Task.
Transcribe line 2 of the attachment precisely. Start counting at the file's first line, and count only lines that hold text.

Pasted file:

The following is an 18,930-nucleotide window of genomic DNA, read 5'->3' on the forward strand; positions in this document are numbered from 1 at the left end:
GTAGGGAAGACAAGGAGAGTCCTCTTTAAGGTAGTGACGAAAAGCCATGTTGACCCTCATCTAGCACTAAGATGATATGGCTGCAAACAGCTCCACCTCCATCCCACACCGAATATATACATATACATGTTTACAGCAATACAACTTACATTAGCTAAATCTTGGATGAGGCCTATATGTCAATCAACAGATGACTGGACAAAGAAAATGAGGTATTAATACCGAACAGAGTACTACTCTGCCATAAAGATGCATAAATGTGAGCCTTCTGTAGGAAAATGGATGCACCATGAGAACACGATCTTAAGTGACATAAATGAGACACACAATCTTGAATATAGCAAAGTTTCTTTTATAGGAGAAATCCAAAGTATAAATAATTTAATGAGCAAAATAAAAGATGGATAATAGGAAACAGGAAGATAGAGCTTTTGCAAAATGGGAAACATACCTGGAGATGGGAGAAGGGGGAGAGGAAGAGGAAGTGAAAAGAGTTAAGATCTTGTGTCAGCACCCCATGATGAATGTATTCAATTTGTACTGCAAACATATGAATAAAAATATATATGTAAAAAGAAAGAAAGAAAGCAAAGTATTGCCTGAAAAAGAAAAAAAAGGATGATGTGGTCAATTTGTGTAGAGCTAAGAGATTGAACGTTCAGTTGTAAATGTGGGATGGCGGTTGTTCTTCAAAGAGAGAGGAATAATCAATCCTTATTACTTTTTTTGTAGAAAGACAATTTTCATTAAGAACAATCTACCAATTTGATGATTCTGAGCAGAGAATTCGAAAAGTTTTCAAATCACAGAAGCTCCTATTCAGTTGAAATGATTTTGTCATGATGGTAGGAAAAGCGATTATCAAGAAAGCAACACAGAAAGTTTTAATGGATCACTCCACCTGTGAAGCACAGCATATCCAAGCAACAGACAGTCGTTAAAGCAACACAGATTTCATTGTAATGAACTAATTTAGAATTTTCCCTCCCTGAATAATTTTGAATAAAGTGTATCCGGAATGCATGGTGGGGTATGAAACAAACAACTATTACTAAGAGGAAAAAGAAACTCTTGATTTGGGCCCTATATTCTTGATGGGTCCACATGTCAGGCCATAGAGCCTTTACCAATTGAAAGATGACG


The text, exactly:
GTAGGGAAGACAAGGAGAGTCCTCTTTAAGGTAGTGACGAAAAGCCATGTTGACCCTCATCTAGCACTAAGATGATATGGCTGCAAACAGCTCCACCTCCATCCCACACCGAATATATACATATACATGTTTACAGCAATACAACTTACATTAGCTAAATCTTGGATGAGGCCTATATGTCAATCAACAGATGACTGGACAAAGAAAATGAGGTATTAATACCGAACAGAGTACTACTCTGCCATAAAGATGCATAAATGTGAGCCTTCTGTAGGAAAATGGATGCACCATGAGAACACGATCTTAAGTGACATAAATGAGACACACAATCTTGAATATAGCAAAGTTTCTTTTATAGGAGAAATCCAAAGTATAAATAATTTAATGAGCAAAATAAAAGATGGATAATAGGAAACAGGAAGATAGAGCTTTTGCAAAATGGGAAACATACCTGGAGATGGGAGAAGGGGGAGAGGAAGAGGAAGTGAAAAGAGTTAAGATCTTGTGTCAGCACCCCATGATGAATGTATTCAATTTGTACTGCAAACATATGAATAAAAATATATATGTAAAAAGAAAGAAAGAAAGCAAAGTATTGCCTGAAAAAGAAAAAAAAGGATGATGTGGTCAATTTGTGTAGAGCTAAGAGATTGAACGTTCAGTTGTAAATGTGGGATGGCGGTTGTTCTTCAAAGAGAGAGGAATAATCAATCCTTATTACTTTTTTTGTAGAAAGACAATTTTCATTAAGAACAATCTACCAATTTGATGATTCTGAGCAGAGAATTCGAAAAGTTTTCAAATCACAGAAGCTCCTATTCAGTTGAAATGATTTTGTCATGATGGTAGGAAAAGCGATTATCAAGAAAGCAACACAGAAAGTTTTAATGGATCACTCCACCTGTGAAGCACAGCATATCCAAGCAACAGACAGTCGTTAAAGCAACACAGATTTCATTGTAATGAACTAATTTAGAATTTTCCCTCCCTGAATAATTTTGAATAAAGTGTATCCGGAATGCATGGTGGGGTATGAAACAAACAACTATTACTAAGAGGAAAAAGAAACTCTTGATTTGGGCCCTATATTCTTGATGGGTCCACATGTCAGGCCATAGAGCCTTTACCAATTGAAAGATGACG